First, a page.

Historically, the Pulitzer Prizes recognized newspaper journalism.
Joyce Dehli, co-chair of the Pulitzer board, stated: “The broad expansion of digital journalism has led to a growing overlap in the work and roles of newspapers, digital-only news sites, and magazines.”
Now that many magazines publish news and commentary daily on the web, as do newspapers and other news sites, “distinctions among them have blurred,” added Dehli.
The board made its decision after two years of experimentation, including a study by the board committee and a revised set of guidelines for eligible organizations and individuals. In 2015, Pulitzer Prizes opened up two journalism categories to magazines, and five were opened this year. There are 14 categories in total.
“We have seen ample evidence that our juries and board can fairly judge magazine entries alongside the best work of newspapers and news sites,” stated Mike Pride, administrator of the prizes.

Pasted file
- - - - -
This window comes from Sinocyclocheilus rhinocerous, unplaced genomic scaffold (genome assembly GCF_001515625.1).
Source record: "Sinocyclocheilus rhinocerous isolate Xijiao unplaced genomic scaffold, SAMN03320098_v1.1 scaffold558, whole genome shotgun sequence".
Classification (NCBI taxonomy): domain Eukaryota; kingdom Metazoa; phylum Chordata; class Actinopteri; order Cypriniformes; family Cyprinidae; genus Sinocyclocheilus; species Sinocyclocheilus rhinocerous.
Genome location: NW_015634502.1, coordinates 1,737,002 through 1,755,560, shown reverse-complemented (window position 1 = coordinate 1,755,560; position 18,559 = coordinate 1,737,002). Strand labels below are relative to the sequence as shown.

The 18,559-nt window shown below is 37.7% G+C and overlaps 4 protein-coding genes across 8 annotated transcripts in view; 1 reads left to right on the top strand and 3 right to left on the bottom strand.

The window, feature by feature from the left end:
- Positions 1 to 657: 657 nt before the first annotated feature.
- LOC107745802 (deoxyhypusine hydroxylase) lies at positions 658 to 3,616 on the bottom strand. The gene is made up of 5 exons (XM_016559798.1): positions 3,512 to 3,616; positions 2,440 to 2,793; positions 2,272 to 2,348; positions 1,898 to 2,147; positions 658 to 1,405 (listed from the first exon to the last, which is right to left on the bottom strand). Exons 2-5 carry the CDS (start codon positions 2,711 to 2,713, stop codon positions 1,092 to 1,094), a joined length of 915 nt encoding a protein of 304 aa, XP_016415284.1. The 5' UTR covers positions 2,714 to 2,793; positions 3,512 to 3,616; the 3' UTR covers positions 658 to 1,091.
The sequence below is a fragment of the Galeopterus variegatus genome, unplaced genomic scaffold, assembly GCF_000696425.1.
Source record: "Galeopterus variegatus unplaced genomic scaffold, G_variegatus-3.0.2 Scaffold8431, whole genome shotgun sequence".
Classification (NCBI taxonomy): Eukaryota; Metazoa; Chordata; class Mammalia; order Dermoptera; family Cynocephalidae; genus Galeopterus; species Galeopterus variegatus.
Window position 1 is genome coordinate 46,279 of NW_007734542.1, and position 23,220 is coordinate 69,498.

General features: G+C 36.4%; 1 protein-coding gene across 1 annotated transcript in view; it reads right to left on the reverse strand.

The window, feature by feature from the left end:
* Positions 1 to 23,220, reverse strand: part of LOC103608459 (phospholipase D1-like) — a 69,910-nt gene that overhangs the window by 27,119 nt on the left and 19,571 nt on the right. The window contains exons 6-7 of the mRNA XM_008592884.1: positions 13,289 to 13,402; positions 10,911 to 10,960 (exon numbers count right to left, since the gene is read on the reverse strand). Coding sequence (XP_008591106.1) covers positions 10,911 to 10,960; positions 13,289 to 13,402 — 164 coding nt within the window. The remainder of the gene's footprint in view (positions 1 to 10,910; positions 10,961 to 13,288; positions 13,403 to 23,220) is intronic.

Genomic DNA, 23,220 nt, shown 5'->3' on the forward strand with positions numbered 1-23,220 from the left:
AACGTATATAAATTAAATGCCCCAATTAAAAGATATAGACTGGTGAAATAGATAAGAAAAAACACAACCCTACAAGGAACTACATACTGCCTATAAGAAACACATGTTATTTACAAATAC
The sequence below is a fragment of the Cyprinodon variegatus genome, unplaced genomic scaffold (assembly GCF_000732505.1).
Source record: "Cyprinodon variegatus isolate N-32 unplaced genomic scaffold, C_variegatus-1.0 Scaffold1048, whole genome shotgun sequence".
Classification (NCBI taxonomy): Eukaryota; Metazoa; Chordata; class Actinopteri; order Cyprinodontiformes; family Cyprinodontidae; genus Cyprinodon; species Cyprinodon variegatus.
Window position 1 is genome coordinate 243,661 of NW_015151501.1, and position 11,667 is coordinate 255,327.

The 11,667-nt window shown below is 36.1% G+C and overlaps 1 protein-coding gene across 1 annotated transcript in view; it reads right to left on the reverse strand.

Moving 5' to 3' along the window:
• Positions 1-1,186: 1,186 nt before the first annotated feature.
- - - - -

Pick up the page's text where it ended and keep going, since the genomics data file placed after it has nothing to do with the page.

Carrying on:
The board stressed that all entered material should come from regularly published U.S. newspapers, magazines and news sites that “adhere to the highest journalistic principles.”
"Consistent with its historical focus on text-based journalism, the Pulitzer Prize Board continues to place emphasis on the enduring value of words and of serious reporting, while also recognizing the opportunity provided by the internet for integration of text with audio and visual elements, as well as data analysis, to strengthen reporting and storytelling,” the organization stated.
Broadcast organizations and their websites remain ineligible for the prizes.
The board also altered the entry process for the 2017 prizes. Instead of requiring entry letters, the board will ask entrants to answer a list of questions about their work, specific to each category.The Pulitzer Prizes are administered at Columbia University and were established by Joseph Pulitzer, a journalist and newspaper publisher. This year’s Pulitzers marked the centennial of the awards.